- Thomas Baines: a painter, traveller, explorer -
Thomas Baines: from Childhood to the grave
The are many ways and aspects to describe the life and times of Thomas Baines {1822-1875}! We have chosen to use the words of Sir Henry Rawlinson, the then President of the Royal Geographical Society, which he delivered during his Annual Address on the 22nd May, 1876......:
Thomas Baines Thomas Baines, the well-known African traveller and painter of African scenery, died at Durban, Natal, on the 8th May, 1875, whilst preparing for another of his numerous expeditions into the unexplored interior of the Continent. He was a man of marked individuality of character, a born artist and explorer, a lover of wild life, and skilled in all the shifts and resources of an explorer's career. Few men were so well endowed with these and other qualifications for successful African travel, and perhaps none possessed greater courage and perseverance, or more untiring industry than Baines.He was born at King's Lynn, in Norfolk, in 1822, the second son of a master mariner of that place.
After receiving such an education as the views and circumstances of his parents admitted, he was placed with a coachbuilder to learn the art of heraldic painting on carriage-panels; but a strong, innate love of art soon led him to more elevated subjects, and he devoted much of the leisure time of his youth to sketching marine subjects from nature along the coasts of his native county. His ardent imagination fired him with a desire to see foreign countries, and in 1842 he left England for the Cape of Good Hope.
It was in Cape Colony and in the neighbouring countries of South Africa that he was destined to pass the greater portion of his subsequent life; and it was here that he became better known even than in his native country. In fact, few men were thought so much of, or talked so much of, for many years in our South African Colonies as the artist-traveller, Thomas Baines.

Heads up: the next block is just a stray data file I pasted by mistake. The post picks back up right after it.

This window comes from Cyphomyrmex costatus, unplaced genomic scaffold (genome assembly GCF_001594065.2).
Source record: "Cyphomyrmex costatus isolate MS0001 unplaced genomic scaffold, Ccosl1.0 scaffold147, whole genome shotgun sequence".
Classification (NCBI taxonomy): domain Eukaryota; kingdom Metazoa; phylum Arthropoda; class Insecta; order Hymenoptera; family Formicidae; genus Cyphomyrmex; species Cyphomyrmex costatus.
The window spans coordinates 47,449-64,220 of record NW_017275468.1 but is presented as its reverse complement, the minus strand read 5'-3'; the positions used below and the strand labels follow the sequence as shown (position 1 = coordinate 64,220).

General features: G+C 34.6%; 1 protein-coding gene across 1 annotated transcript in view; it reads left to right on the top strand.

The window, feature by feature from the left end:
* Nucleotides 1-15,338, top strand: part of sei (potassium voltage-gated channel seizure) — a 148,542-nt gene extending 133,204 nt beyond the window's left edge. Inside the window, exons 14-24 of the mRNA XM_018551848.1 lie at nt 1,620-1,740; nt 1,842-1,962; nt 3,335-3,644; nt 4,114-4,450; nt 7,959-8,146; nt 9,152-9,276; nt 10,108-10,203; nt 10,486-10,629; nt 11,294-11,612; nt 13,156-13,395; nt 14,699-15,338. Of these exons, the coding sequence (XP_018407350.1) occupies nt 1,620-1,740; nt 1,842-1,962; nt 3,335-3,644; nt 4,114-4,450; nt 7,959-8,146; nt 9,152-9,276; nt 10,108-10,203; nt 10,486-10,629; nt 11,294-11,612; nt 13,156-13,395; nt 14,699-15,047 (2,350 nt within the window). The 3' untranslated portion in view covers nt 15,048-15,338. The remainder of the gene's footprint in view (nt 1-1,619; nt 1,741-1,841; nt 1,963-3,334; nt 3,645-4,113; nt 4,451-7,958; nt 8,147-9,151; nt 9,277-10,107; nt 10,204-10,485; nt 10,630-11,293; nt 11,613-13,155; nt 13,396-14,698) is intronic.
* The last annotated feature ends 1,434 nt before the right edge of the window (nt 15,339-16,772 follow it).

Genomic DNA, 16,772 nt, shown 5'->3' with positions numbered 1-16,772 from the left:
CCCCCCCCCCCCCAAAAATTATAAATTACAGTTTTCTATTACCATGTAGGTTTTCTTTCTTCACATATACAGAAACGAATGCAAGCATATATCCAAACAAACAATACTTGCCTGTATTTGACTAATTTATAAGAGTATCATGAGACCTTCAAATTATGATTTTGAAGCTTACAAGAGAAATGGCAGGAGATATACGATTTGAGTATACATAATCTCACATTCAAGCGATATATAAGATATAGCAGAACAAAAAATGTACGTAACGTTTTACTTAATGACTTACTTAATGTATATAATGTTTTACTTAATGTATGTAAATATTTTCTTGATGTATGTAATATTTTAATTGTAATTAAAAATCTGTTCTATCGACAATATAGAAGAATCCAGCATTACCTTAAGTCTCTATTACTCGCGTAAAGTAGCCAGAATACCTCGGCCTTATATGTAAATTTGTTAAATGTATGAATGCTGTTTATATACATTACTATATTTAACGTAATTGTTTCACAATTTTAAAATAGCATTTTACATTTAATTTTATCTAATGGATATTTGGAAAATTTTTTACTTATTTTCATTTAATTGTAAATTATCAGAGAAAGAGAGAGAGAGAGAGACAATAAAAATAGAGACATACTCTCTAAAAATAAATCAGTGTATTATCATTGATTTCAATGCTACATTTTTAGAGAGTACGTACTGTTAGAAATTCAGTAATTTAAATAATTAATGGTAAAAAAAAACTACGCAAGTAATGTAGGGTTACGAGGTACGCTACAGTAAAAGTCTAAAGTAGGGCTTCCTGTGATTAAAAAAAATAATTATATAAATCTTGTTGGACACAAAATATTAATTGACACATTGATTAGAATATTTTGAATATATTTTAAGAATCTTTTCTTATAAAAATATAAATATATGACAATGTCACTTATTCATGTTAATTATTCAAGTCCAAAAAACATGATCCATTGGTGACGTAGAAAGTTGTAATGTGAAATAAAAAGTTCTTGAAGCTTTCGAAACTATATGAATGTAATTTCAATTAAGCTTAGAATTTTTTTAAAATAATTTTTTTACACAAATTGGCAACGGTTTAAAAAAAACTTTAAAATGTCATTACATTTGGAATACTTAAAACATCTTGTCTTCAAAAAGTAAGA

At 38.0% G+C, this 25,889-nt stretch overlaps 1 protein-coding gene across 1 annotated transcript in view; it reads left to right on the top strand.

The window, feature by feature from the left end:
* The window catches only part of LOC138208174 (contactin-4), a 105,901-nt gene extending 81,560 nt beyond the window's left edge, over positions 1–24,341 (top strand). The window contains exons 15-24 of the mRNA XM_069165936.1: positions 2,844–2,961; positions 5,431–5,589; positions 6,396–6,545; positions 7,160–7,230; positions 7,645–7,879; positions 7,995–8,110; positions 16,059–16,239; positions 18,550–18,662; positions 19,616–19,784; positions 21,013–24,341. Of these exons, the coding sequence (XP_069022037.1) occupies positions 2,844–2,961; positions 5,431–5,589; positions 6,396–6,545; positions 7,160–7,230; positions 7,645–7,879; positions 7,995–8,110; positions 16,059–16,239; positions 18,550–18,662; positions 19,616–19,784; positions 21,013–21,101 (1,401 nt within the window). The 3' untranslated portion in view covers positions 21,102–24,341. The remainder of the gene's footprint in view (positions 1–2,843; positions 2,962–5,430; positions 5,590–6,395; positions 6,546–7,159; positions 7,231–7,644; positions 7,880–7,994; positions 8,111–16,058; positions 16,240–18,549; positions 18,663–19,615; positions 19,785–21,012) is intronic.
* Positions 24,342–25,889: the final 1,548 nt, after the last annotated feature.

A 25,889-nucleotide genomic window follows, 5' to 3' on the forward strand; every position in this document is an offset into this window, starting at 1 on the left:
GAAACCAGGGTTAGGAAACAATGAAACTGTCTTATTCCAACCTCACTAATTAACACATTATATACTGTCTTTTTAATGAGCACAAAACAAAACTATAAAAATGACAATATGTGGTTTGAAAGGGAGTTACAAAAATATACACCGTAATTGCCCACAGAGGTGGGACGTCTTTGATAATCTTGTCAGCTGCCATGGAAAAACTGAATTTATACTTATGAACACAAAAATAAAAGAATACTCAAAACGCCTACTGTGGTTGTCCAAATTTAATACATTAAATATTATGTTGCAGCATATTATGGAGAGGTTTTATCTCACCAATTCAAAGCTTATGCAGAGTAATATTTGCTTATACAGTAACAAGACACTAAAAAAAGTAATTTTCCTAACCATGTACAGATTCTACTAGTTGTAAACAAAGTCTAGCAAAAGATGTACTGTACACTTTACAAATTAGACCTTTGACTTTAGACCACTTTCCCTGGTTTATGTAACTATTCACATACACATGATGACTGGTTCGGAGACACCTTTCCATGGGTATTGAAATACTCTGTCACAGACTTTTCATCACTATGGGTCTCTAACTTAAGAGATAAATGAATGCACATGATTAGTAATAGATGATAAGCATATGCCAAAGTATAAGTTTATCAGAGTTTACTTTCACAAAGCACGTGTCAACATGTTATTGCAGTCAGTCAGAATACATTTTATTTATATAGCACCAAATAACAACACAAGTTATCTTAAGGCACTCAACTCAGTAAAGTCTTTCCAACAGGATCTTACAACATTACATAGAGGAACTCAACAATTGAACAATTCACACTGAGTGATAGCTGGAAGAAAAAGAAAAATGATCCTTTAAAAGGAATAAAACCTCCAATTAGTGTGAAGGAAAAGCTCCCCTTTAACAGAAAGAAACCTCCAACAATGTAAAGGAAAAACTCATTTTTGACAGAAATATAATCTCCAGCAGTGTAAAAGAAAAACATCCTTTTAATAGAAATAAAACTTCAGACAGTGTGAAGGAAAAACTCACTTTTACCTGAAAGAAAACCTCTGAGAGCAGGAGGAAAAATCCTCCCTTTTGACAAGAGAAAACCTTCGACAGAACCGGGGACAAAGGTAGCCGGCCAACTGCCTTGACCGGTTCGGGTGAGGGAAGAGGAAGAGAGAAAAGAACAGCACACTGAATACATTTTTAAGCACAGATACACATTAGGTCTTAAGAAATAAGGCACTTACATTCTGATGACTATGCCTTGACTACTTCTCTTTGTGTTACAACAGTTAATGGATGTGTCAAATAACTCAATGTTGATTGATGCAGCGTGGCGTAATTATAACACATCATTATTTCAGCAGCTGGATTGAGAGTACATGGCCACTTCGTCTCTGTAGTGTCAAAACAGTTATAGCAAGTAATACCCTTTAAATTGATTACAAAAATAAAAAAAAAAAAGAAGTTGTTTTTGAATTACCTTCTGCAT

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His extreme unselfishness and willingness to oblige, his prolific pencil, ready for anything—African landscape, scenes of native war, animal and indeginous people's life, or portraits of his friends—and his fluent pen, kept him continually before the Colonial public and made him popular. It is to be remarked also that many friendships which he formed in the Colonies were kept with constancy to the end of his life. In 1846-7 he left Cape Town and proceeded to the then nearly unknown regions to the north of the Colony for the purpose of sketching the scenes and incidents of the indeginous wars then waging. Again, in the subsequent wars of 1851-3, he was busily engaged on the frontier in similar work, he having been attached to General Somerset's staff during the campaigns, through the intervention of his faithful friend, Mr. R. White. Several hundred sketches, displaying great vigour and vivid local character, were the results of his labours ; many of which have since been on exhibition with his other works, in London and Dublin. On the 6th November, 1861, he was present at the action with rebel Hottentots at Water Kloof, when Colonel Fordyce, of the 74th Regiment, was killed, and in fact, Baines, in his desire to sketch faithfully scenes of actual battle, generally strove to be in the front, and he was rich in anecdotes of adventure and narrow escape in the presence of the enemy.............
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